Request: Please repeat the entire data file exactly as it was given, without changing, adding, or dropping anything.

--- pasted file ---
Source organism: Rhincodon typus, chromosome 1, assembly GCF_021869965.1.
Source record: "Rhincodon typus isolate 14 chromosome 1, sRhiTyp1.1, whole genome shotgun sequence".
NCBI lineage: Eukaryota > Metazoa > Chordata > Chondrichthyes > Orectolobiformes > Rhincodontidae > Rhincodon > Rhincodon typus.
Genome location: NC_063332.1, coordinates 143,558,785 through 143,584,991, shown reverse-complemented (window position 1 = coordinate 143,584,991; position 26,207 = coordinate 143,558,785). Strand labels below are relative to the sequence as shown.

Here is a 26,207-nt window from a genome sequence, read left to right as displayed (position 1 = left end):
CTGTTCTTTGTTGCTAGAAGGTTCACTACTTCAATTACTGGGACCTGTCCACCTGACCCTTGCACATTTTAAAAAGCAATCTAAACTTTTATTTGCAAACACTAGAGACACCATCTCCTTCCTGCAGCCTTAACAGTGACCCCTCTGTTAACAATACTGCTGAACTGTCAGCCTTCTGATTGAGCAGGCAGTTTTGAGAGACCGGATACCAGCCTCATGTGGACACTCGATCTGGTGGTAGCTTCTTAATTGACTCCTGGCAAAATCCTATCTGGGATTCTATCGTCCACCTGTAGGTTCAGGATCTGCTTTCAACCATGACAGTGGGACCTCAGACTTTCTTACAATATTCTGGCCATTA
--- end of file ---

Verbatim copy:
Source organism: Rhincodon typus, chromosome 1, assembly GCF_021869965.1.
Source record: "Rhincodon typus isolate 14 chromosome 1, sRhiTyp1.1, whole genome shotgun sequence".
NCBI lineage: Eukaryota > Metazoa > Chordata > Chondrichthyes > Orectolobiformes > Rhincodontidae > Rhincodon > Rhincodon typus.
Genome location: NC_063332.1, coordinates 143,558,785 through 143,584,991, shown reverse-complemented (window position 1 = coordinate 143,584,991; position 26,207 = coordinate 143,558,785). Strand labels below are relative to the sequence as shown.

Here is a 26,207-nt window from a genome sequence, read left to right as displayed (position 1 = left end):
CTGTTCTTTGTTGCTAGAAGGTTCACTACTTCAATTACTGGGACCTGTCCACCTGACCCTTGCACATTTTAAAAAGCAATCTAAACTTTTATTTGCAAACACTAGAGACACCATCTCCTTCCTGCAGCCTTAACAGTGACCCCTCTGTTAACAATACTGCTGAACTGTCAGCCTTCTGATTGAGCAGGCAGTTTTGAGAGACCGGATACCAGCCTCATGTGGACACTCGATCTGGTGGTAGCTTCTTAATTGACTCCTGGCAAAATCCTATCTGGGATTCTATCGTCCACCTGTAGGTTCAGGATCTGCTTTCAACCATGACAGTGGGACCTCAGACTTTCTTACAATATTCTGGCCATTA